With the long-running patent infringement lawsuit over BlackBerry wireless e-mail service primed to go to oral argument before a federal judge Friday, parties in the case are taking the final hours to escalate a war of words via press release.
NTP Inc. issued a statement this morning saying that Research in Motion Inc., (RIM) which provides BlackBerry service for nearly 4 million U.S. customers, has made “numerous mischaracterizations” and “inaccurately characterized the validity of the NTP patents.”
BlackBerry users have been following the four-year-old case closely because the judge could order a shutdown of RIM’s service in the U.S. RIM has said it has a workaround ready should that happen and government workers have asked to be exempt from any shutdown order so they can continue using the service.
[View more BlackBerry legal battle coverage] Further, NTP said it has obtained government documents through the U.S. Freedom of Information Act which “indicate an attempt to subvert the U.S. intellectual property system” through efforts by the Canadian embassy and the Canadian Ministry of Industry, among others. RIM is based on Waterloo, Ont.
NTP said the documents show an unnamed Canadian government official tried to speak to the U.S. Secretary of Commerce whose office oversees the U.S. Patent and Trademark Office (PTO) and that the Canadian Minister of Industry won an unprecedented PTO review on behalf of RIM. RIM was also permitted “undisclosed meetings” with the PTO to “hear [RIM’s] pitch,” NTP said, noting that PTO regulations forbid such meetings.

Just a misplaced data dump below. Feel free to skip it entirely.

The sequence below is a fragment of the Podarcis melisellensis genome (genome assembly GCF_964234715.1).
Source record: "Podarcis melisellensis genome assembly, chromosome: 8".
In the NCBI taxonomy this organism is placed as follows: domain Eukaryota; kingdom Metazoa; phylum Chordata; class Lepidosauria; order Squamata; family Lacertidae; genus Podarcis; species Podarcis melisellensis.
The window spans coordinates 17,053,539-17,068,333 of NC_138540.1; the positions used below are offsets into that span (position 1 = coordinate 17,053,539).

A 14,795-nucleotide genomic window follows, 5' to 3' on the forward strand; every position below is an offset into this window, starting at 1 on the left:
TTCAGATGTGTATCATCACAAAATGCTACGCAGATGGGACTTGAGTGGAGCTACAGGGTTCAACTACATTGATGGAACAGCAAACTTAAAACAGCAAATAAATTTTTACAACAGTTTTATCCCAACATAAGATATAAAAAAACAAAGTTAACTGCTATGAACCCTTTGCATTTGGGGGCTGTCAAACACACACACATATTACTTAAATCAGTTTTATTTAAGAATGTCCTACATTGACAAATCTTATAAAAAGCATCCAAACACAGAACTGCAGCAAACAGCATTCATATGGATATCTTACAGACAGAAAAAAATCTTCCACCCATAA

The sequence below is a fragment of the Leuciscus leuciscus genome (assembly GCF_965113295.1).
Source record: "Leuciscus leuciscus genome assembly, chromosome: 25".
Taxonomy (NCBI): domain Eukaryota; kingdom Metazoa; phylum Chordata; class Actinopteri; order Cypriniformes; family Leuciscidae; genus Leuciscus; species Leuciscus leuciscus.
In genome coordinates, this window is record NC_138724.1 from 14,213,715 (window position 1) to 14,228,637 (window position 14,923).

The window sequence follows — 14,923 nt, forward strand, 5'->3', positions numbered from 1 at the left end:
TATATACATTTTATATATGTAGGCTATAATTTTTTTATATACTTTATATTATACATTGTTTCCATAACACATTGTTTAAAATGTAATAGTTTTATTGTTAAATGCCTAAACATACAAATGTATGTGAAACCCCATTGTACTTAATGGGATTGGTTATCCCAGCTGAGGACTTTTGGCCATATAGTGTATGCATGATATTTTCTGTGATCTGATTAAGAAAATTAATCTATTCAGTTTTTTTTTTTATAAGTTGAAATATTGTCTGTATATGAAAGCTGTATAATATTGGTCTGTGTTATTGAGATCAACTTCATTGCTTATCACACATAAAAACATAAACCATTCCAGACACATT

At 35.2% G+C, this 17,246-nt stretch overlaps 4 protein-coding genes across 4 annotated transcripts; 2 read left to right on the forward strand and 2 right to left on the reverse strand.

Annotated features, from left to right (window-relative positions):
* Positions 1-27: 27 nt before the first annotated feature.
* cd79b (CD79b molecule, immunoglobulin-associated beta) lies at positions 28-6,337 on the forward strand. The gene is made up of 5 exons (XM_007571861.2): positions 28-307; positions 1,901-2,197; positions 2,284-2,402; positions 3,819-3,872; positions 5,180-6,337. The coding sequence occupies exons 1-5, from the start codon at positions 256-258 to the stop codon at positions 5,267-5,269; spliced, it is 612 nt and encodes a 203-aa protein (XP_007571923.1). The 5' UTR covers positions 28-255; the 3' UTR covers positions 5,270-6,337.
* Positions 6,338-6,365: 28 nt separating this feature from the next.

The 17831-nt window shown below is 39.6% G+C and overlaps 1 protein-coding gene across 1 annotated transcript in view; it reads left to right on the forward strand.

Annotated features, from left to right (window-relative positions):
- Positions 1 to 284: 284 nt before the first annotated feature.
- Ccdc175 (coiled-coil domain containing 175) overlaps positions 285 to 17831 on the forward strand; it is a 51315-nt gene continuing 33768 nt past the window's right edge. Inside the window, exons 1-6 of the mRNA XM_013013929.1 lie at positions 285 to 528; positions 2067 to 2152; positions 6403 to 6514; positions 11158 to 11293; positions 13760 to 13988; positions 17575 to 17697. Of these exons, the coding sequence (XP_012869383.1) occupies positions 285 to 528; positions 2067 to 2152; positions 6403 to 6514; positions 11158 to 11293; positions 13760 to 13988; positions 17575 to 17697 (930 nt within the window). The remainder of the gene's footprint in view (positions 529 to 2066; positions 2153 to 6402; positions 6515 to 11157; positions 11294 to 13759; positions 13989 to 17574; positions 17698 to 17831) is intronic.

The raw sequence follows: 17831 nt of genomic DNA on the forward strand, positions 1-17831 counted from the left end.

“NTP seeks only a fair proceeding,” NTP said in concluding its statement. “Permitting patent reexaminations to be influenced by lobbying efforts of a losing willful infringer [RIM] destroys fairness in the patent system for any and all companies.”
RIM officials had no immediate response to the NTP comments.
NTP’s four-page statement also described the importance of the judicial case and the superiority of the courts over the U.S. Patent and Trademark Office, which has been issuing reviews favorable to RIM. NTP further called the actions of the PTO with regard to RIM “extraordinary and unprecedented” and said the patent office had conveniently delayed a re-examination of the patents involved until after NTP’s inventor, Thomas Campana, died in 2004.
This morning’s NTP statement follows a statement RIM issued yesterday about the PTO’s reviews of several NTP wireless em-ail patents and the claims regarding them.
While NTP attorneys and outside observers have noted that U.S. District Court Judge James Spencer is not likely to consider any actions by the PTO when the case comes before him in Richmond, Va. Friday, RIM said in its statement that the findings in favor of it “are expected to withstand all future appeals by NTP.”
NTP’s attorney, James Wallace Jr., reacted via e-mail to RIM’s statement yesterday by noting that appeals could take up to three years.
But NTP Thursday said: “Since the federal court system has the final say in the matter, RIM’s assertions that the patents have been invalidated are flatly wrong. The validity of the patents is not affected by preliminary PTO office actions.”
In fact, NTP argued, last month’s refusal by the U.S. Supreme Court to hear RIM’s request for review means that the issue is not whether NTP’s patent claims are valid, but how much NTP should be compensated by RIM for use of the patents.
“RIM now seeks a second bite at the apple by using its lobbyists and political connections to exert political influence to have the PTO reexamine NTP’s patents,” NTP said